In OpenRefine we still haven’t got ourselves a clear, public roadmap indicating what we are working towards in the near future. There are various proposals as to how we should get ourselves one.
So I thought I would at least write down what my own priorities are and paint of my vision for the project. I don’t claim that this should be OpenRefine’s roadmap: there is a ton of other efforts that I would really agree with, but which I am less interested in working on myself. Other team members have their own agenda and my own priorities are not set in stone either.
Here is a short summary of my personal goals:
- Grow the team and set up the project so that it runs sustainably
Goal 1: Grow the team and set up the project so that it runs sustainably
This goal is not about which features OpenRefine should have and isn’t about software development per se, so maybe that’s not what you expected to read first. But that’s something I dedicate a good chunk of my time to.
The bottom line is that I won’t be around forever in this project and I would be really happy to leave it in a state where I would be reasonably confident that an enthusiastic, talented and friendly team would keep running for a while after my departure.
Although I have this as a personal goal, it’s also clear I am doing a lot of things wrong in this regard. I have definitely been learning quite a lot on this topic for the past few years, also because of my involvement in Kanthaus, a house project which shares similar challenges, with the constant need to onboard more people to keep the community active and dynamic.
Goal 2: Reproducibility
One of the things that I really liked when I first discovered OpenRefine was the ability to extract the history and replay it on a new version of the dataset. It’s such a great idea and could be potentially so useful! Sadly it’s really far from reliable so I really want to improve that.
First, why is this feature important to me?
- It’s something a lot of people really need! The research community is an obvious example, given the realization that a lot of scientific results cannot be reliably replicated based on the published description of the research methods. So, if someone uses OpenRefine at some point in their research workflow, I want it to be really easy to inspect their cleaning data process and re-run it in a new environment, on a slightly different dataset. But it’s not just about research! OpenRefine is also used a lot to import data in knowledge graphs, such as Wikidata. Importing a dataset in a knowledge graph is rarely a one-off task, because those datasets often get updated. If we can reliably re-run data cleaning processes made with OpenRefine, then we are really close to having a clean infrastructure for continuously importing datasets in Wikidata. You could have an online platform which hosts those workflows, making it possible for other contributors to audit and update them as the target data model evolves.
- Many of the architectural changes that are required for this reproducibility also enable other features, seemingly unrelated, which can really help users even if they do not care about re-running their data cleaning process on a new dataset later on. One of the most long-standing open issues we had in OpenRefine was about the grid view being reset to the first page whenever the user would run an operation that could affect multiple rows in the grid (such as matching a reconciled cell to a particular entity). Determining if the current view on the grid can meaningfully be preserved requires assigning suitable metadata to operations. This is the same sort of metadata that is required to determine if a series of operations can be applied on a new grid, or if two operations can safely be run in parallel.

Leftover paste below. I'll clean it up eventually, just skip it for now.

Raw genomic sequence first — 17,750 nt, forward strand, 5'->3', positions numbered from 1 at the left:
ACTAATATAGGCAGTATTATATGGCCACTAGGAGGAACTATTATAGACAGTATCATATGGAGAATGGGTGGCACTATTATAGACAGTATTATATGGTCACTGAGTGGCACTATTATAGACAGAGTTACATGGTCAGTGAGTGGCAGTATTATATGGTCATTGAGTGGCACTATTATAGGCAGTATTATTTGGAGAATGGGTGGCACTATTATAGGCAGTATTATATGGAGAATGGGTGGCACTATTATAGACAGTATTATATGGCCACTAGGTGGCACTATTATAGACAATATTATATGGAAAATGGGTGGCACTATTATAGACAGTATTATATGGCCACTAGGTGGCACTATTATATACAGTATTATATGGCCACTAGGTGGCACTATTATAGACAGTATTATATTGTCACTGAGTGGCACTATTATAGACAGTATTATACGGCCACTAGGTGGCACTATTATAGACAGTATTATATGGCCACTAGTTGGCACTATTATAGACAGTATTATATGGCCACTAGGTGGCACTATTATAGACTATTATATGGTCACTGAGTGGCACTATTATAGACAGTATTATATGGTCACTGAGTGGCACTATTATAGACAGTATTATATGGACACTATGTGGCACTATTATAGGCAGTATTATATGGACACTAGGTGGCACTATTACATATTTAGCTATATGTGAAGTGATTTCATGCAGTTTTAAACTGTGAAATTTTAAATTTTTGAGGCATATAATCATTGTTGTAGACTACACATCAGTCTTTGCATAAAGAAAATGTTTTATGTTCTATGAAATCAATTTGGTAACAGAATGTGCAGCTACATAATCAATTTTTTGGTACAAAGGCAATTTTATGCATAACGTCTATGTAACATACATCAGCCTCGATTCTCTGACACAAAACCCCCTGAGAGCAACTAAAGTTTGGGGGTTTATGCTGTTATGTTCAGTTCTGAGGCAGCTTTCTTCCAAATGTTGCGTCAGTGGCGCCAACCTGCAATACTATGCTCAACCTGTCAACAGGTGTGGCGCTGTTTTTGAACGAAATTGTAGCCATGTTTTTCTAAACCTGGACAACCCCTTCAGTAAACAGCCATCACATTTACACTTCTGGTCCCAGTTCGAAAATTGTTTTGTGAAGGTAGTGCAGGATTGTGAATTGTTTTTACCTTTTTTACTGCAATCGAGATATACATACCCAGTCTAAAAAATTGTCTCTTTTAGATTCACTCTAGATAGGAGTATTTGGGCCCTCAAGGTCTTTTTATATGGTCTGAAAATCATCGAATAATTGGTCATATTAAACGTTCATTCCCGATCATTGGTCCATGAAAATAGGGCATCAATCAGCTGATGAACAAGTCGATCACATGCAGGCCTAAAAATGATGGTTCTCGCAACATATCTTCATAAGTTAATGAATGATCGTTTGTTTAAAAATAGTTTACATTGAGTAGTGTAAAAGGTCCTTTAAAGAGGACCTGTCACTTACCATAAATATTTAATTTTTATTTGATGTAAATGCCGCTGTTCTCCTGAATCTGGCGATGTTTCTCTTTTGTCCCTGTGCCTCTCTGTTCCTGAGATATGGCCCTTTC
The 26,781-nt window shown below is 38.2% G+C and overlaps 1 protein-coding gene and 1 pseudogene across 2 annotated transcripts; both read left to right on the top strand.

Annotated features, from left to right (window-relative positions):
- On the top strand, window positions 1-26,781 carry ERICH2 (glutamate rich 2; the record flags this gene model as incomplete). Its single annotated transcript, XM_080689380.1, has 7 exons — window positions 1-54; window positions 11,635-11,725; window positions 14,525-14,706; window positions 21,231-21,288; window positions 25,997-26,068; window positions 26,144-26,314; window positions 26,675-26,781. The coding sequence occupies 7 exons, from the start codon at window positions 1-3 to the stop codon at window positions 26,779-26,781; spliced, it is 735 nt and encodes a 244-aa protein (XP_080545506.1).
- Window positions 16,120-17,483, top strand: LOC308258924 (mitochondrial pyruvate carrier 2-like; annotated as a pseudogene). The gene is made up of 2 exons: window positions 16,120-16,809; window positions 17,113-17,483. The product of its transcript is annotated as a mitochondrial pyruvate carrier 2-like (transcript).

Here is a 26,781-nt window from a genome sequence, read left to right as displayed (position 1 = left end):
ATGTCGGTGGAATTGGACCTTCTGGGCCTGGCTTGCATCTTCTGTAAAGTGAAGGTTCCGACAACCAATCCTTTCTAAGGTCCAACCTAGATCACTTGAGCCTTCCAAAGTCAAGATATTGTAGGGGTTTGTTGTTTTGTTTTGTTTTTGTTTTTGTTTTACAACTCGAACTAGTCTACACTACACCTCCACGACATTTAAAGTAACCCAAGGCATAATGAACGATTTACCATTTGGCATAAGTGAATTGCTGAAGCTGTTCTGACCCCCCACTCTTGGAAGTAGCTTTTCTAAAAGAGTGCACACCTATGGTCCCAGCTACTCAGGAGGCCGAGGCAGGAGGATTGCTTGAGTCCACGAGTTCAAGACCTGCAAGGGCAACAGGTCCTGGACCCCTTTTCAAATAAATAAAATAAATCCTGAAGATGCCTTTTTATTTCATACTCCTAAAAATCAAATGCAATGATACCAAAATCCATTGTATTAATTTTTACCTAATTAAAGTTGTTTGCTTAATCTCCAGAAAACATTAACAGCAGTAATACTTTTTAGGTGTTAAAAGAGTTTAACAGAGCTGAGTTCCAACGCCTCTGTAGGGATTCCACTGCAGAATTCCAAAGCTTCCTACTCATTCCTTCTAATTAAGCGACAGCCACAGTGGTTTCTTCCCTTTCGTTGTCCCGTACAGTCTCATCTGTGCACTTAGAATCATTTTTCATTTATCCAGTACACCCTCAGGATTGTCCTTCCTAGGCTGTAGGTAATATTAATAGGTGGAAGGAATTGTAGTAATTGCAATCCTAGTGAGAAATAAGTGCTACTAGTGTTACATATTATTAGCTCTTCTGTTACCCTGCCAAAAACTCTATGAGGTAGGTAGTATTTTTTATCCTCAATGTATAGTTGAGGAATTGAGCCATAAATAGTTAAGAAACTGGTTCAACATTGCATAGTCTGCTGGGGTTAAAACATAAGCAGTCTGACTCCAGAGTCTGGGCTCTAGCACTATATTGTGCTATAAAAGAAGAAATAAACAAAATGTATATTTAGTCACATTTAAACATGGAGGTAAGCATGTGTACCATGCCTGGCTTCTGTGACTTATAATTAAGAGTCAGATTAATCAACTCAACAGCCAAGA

- I have the impression that for many users, OpenRefine is the first step in their journey towards more principled data transformations. They might have done manual edits in Excel before and might move on to Jupyter notebooks later. I want to believe that OpenRefine can be a meaningful step on this data literacy path, in that it still lets the user carry out transformations interactively, via a user interface, but introduces them to some concepts of programming. The fact that operations run on all rows by default. The combining of filters to select a set of rows. The gradual exposure to regular expressions or expression languages such as GREL or Python. And of course, this ability to re-run the history on a new file, which means that the user is, in some way, interactively writing a small program without thinking about it. But that can only be convincing if this last feature really lives up to the legitimate expectations that users develop about it - which is not the case yet.
I am currently working on this very topic (in the scope of a funded project) and you can see an overview of the progress in this post. In the Development & Design category of OpenRefine’s forum I also post other updates, often with screencasts to demonstrate the features I am working on.
Goal 3: Reconciliation
Reconciliation is another feature of OpenRefine which got me hooked when I first discovered the tool. It struck me as a really well designed and approachable solution to such an important problem. I was looking for a tool to match a dataset against Wikidata and there was really not a lot of decent options. Magnus Manske’s Mix’n’Match tool was a helpful attempt to crowd-source matching of various databases with Wikidata, but made it hard to finely tune the matching or automate parts of it and its integration with other steps of a data import process was fairly unclear. Magnus had also written a reconciliation service for Wikidata, which was not working very well in OpenRefine. It’s hard to blame him for that: the protocol was pretty poorly documented and one essentially had to inspect OpenRefine’s own source code to understand what the server was supposed to do. So that’s what led me to writing a Wikidata reconciliation service and then to get involved in OpenRefine’s development.
So what is there left to do? Many things!
Although I was initially enthusiastic about the design and user-friendliness of the feature, there are tons of things to improve. Reconciliation is a very tricky task and as a tool developer I feel like I have some duties which I don’t really fulfill yet in this area:
- a duty not to deceive users. That means conveying the correct expectations about the matches suggested by reconciliation services and encourage them to review those critically
- a duty not to waste people’s time. That means giving them time-efficient and intuitive workflows to configure reconciliation, review and improve its results. Having fast reconciliation services is not sufficient for that: the time I primarily want to minimize is not so much the time spent waiting for reconciliation results to come in, but rather the time spent reviewing and correcting reconciliation results.